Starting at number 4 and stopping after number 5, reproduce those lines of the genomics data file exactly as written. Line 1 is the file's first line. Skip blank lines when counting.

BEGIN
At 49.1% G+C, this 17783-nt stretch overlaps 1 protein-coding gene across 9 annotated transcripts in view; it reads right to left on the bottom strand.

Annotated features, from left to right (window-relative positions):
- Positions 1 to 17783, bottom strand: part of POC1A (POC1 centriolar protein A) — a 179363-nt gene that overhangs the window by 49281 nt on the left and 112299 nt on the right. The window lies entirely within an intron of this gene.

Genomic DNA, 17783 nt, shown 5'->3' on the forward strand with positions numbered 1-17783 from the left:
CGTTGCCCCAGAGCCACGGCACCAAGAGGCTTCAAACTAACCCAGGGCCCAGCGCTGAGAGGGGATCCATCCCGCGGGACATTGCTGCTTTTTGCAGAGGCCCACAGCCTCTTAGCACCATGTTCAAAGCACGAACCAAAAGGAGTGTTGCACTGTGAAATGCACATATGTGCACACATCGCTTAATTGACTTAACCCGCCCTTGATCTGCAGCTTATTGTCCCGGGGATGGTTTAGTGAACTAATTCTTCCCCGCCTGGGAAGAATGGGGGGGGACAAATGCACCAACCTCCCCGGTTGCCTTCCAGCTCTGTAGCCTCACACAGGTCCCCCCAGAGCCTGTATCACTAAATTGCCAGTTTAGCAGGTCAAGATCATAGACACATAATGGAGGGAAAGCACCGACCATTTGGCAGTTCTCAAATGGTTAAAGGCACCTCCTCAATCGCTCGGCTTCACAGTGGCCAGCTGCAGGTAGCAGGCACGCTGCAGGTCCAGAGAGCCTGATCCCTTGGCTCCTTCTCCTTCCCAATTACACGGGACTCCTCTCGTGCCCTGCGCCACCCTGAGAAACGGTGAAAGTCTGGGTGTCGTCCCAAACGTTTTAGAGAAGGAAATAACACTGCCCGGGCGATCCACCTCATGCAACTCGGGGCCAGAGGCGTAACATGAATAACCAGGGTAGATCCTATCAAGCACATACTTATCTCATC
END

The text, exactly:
Genomic DNA, 17783 nt, shown 5'->3' on the forward strand with positions numbered 1-17783 from the left:
CGTTGCCCCAGAGCCACGGCACCAAGAGGCTTCAAACTAACCCAGGGCCCAGCGCTGAGAGGGGATCCATCCCGCGGGACATTGCTGCTTTTTGCAGAGGCCCACAGCCTCTTAGCACCATGTTCAAAGCACGAACCAAAAGGAGTGTTGCACTGTGAAATGCACATATGTGCACACATCGCTTAATTGACTTAACCCGCCCTTGATCTGCAGCTTATTGTCCCGGGGATGGTTTAGTGAACTAATTCTTCCCCGCCTGGGAAGAATGGGGGGGGACAAATGCACCAACCTCCCCGGTTGCCTTCCAGCTCTGTAGCCTCACACAGGTCCCCCCAGAGCCTGTATCACTAAATTGCCAGTTTAGCAGGTCAAGATCATAGACACATAATGGAGGGAAAGCACCGACCATTTGGCAGTTCTCAAATGGTTAAAGGCACCTCCTCAATCGCTCGGCTTCACAGTGGCCAGCTGCAGGTAGCAGGCACGCTGCAGGTCCAGAGAGCCTGATCCCTTGGCTCCTTCTCCTTCCCAATTACACGGGACTCCTCTCGTGCCCTGCGCCACCCTGAGAAACGGTGAAAGTCTGGGTGTCGTCCCAAACGTTTTAGAGAAGGAAATAACACTGCCCGGGCGATCCACCTCATGCAACTCGGGGCCAGAGGCGTAACATGAATAACCAGGGTAGATCCTATCAAGCACATACTTATCTCATC